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    VTANG Brings Lightning to the Storm

    VTANG Brings Lightning to the Storm

    Photo By Staff Sgt. Jana Somero | U.S. Air Force Capt. Justin Fischer, a fighter pilot with the Vermont Air National...... read more read more



    Story by Tech. Sgt. Richard Mekkri 

    158th Fighter Wing

    During the course of three weeks, more than 175 Airmen and a dozen F-35 Lighting IIs from Vermont’s 158th Fighter Wing joined Airmen, Marines, Soldiers, and Sailors from across the country to participate in the Weapons System Evaluation Program (WSEP) and Checkered Flag exercises at Tyndall Air Base, Florida.

    “We are participating in two exercises concurrently,” said Senior Master Sgt. Douglas Lamay, 158th Fighter Wing Fabrication Element Supervisor, and maintenance group non-commissioned officer in charge of the exercises for the VTANG. “The purpose of (the WSEP) mission is to give our pilots an opportunity to fire live missiles at air-to-air targets which is not a common opportunity for our pilots.”

    Lamay said that the WSEP team uses data collected from the missile shoots to help identify and improve weapons systems and to evaluate the effectiveness and reliability of air-to-air and air-to-ground weapons systems. After the WSEP portion, the teams pivot to the second part of their training.

    “The afternoon go is for Checkered Flag,” said Lamay. “Which is a large-force exercise involving 4th and 5th gen. aircraft from the Guard, Air Force, Navy and Marines. This is a capstone event that allows our pilots and our maintenance teams to integrate with other units in a training environment that simulates a combat environment.”

    According to host station, Tyndall, Checkered Flag consists of multiple large-force exercises, or LFEs. During these events, 60-70 fighter jets take to the skies. Half play as "blue air" which means they act as US and allied forces with an objective to defend and the remainder serve as "red air," representing real world threats such as near-peer adversaries.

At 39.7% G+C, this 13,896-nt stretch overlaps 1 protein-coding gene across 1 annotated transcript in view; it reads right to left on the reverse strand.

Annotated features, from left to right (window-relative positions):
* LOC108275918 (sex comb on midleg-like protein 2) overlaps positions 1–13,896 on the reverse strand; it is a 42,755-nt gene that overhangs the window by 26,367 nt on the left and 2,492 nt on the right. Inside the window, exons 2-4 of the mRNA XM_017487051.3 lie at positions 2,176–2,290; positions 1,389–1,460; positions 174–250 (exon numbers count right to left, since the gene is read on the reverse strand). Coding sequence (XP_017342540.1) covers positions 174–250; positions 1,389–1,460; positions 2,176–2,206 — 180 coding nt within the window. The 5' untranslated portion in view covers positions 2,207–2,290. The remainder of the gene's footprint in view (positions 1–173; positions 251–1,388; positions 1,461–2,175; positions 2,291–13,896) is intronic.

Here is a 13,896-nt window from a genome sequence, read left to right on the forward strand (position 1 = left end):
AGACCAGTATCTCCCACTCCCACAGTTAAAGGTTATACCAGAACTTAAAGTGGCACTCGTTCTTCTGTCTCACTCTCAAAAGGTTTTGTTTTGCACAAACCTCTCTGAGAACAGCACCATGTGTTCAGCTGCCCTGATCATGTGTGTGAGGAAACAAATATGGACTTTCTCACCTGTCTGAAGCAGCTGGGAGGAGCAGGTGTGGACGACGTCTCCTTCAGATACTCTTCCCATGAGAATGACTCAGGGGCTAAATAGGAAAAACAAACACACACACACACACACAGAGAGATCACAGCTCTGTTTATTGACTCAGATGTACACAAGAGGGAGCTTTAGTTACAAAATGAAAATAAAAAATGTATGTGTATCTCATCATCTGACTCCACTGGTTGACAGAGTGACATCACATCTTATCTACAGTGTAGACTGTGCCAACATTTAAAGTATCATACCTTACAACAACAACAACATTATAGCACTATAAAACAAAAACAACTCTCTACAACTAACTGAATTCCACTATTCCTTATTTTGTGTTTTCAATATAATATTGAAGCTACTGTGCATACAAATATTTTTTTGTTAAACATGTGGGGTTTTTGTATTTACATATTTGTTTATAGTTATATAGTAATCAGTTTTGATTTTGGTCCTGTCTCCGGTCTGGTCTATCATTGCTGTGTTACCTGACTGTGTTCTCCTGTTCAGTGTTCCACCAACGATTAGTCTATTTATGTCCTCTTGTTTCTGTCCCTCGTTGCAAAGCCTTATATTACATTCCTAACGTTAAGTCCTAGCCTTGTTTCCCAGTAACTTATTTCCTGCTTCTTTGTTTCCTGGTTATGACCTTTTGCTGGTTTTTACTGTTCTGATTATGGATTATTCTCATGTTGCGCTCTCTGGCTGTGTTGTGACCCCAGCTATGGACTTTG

“This is the first time our pilots are actually going to see a missile come off of their aircraft,” said Captain Alex Nielsen, a pilot assigned to the 134th Fighter Squadron, Vermont Air National Guard and project officer for Checkered Flag and WESP. “We’re here so they get that real-world experience, building confidence so that the first time they (fire their weapons) isn’t in a combat situation.”

    All participants had multiple opportunities to test their abilities during weather conditions that were unlike what they typically experience in Vermont.

    “The weather certainly is a factor,” said Nielsen. “The weather in combat will be a factor as well. We are lucky in Vermont to not have the same level of thunderstorms, a tornado warning and evacuation warnings.”

    The exercises are taking place on and around an installation still in development after category-5 Hurricane Michael devastated the area in 2018. Lamay said that the challenges have not sidetracked the Airmen from meeting their goals.

    “Due to the construction, the base and work area have a deployed-location-feel that is helping our first-term Airman get a feel for what it could be like while deployed,” said Lamay. “The integration with 4th and 5th generation assets from Air Force components and sister services simulate a joint environment and the wing’s focus on deploy-ability, survivability and interoperability all have applications in these training scenarios.”


    Date Taken: 05.23.2024
    Date Posted: 05.23.2024 15:46
    Story ID: 472153

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